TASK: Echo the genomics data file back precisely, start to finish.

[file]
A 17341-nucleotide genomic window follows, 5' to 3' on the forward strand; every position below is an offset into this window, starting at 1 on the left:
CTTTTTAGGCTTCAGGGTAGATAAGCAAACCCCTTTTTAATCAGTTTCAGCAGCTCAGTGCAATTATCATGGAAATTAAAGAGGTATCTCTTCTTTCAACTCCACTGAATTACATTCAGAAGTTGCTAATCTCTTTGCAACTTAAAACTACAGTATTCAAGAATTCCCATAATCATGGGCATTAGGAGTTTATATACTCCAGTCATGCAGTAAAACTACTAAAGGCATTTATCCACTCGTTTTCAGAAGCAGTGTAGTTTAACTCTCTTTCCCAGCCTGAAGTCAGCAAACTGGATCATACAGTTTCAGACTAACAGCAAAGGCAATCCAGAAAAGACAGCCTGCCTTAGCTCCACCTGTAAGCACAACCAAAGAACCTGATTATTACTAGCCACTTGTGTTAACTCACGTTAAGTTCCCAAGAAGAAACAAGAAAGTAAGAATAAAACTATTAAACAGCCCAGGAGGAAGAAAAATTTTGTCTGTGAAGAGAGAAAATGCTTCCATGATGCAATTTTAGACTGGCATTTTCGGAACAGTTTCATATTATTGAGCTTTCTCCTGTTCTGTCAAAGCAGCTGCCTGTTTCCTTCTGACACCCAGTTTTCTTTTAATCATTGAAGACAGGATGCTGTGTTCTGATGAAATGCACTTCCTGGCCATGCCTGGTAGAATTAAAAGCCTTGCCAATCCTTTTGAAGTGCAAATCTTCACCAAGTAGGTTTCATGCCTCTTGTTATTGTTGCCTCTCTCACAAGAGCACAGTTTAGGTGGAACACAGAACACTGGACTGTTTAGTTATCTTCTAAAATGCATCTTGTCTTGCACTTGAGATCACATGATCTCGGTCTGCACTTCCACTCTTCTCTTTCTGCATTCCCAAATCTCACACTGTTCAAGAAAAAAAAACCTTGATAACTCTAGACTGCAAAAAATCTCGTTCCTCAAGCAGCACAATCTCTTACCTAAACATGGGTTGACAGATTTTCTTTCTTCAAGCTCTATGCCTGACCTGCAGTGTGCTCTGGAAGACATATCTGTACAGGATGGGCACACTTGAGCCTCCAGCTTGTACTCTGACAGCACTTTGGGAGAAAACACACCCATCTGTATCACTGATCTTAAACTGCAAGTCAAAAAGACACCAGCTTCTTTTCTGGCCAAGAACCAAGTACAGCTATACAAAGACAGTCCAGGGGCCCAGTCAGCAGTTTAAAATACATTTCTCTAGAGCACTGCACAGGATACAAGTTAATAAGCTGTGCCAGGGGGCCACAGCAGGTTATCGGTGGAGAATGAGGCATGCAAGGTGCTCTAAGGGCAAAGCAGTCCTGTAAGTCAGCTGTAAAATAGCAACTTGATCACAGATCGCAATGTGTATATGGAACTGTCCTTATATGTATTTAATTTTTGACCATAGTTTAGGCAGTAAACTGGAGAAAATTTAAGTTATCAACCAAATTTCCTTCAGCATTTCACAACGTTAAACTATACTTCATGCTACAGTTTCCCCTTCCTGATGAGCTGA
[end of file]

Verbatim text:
A 17341-nucleotide genomic window follows, 5' to 3' on the forward strand; every position below is an offset into this window, starting at 1 on the left:
CTTTTTAGGCTTCAGGGTAGATAAGCAAACCCCTTTTTAATCAGTTTCAGCAGCTCAGTGCAATTATCATGGAAATTAAAGAGGTATCTCTTCTTTCAACTCCACTGAATTACATTCAGAAGTTGCTAATCTCTTTGCAACTTAAAACTACAGTATTCAAGAATTCCCATAATCATGGGCATTAGGAGTTTATATACTCCAGTCATGCAGTAAAACTACTAAAGGCATTTATCCACTCGTTTTCAGAAGCAGTGTAGTTTAACTCTCTTTCCCAGCCTGAAGTCAGCAAACTGGATCATACAGTTTCAGACTAACAGCAAAGGCAATCCAGAAAAGACAGCCTGCCTTAGCTCCACCTGTAAGCACAACCAAAGAACCTGATTATTACTAGCCACTTGTGTTAACTCACGTTAAGTTCCCAAGAAGAAACAAGAAAGTAAGAATAAAACTATTAAACAGCCCAGGAGGAAGAAAAATTTTGTCTGTGAAGAGAGAAAATGCTTCCATGATGCAATTTTAGACTGGCATTTTCGGAACAGTTTCATATTATTGAGCTTTCTCCTGTTCTGTCAAAGCAGCTGCCTGTTTCCTTCTGACACCCAGTTTTCTTTTAATCATTGAAGACAGGATGCTGTGTTCTGATGAAATGCACTTCCTGGCCATGCCTGGTAGAATTAAAAGCCTTGCCAATCCTTTTGAAGTGCAAATCTTCACCAAGTAGGTTTCATGCCTCTTGTTATTGTTGCCTCTCTCACAAGAGCACAGTTTAGGTGGAACACAGAACACTGGACTGTTTAGTTATCTTCTAAAATGCATCTTGTCTTGCACTTGAGATCACATGATCTCGGTCTGCACTTCCACTCTTCTCTTTCTGCATTCCCAAATCTCACACTGTTCAAGAAAAAAAAACCTTGATAACTCTAGACTGCAAAAAATCTCGTTCCTCAAGCAGCACAATCTCTTACCTAAACATGGGTTGACAGATTTTCTTTCTTCAAGCTCTATGCCTGACCTGCAGTGTGCTCTGGAAGACATATCTGTACAGGATGGGCACACTTGAGCCTCCAGCTTGTACTCTGACAGCACTTTGGGAGAAAACACACCCATCTGTATCACTGATCTTAAACTGCAAGTCAAAAAGACACCAGCTTCTTTTCTGGCCAAGAACCAAGTACAGCTATACAAAGACAGTCCAGGGGCCCAGTCAGCAGTTTAAAATACATTTCTCTAGAGCACTGCACAGGATACAAGTTAATAAGCTGTGCCAGGGGGCCACAGCAGGTTATCGGTGGAGAATGAGGCATGCAAGGTGCTCTAAGGGCAAAGCAGTCCTGTAAGTCAGCTGTAAAATAGCAACTTGATCACAGATCGCAATGTGTATATGGAACTGTCCTTATATGTATTTAATTTTTGACCATAGTTTAGGCAGTAAACTGGAGAAAATTTAAGTTATCAACCAAATTTCCTTCAGCATTTCACAACGTTAAACTATACTTCATGCTACAGTTTCCCCTTCCTGATGAGCTGA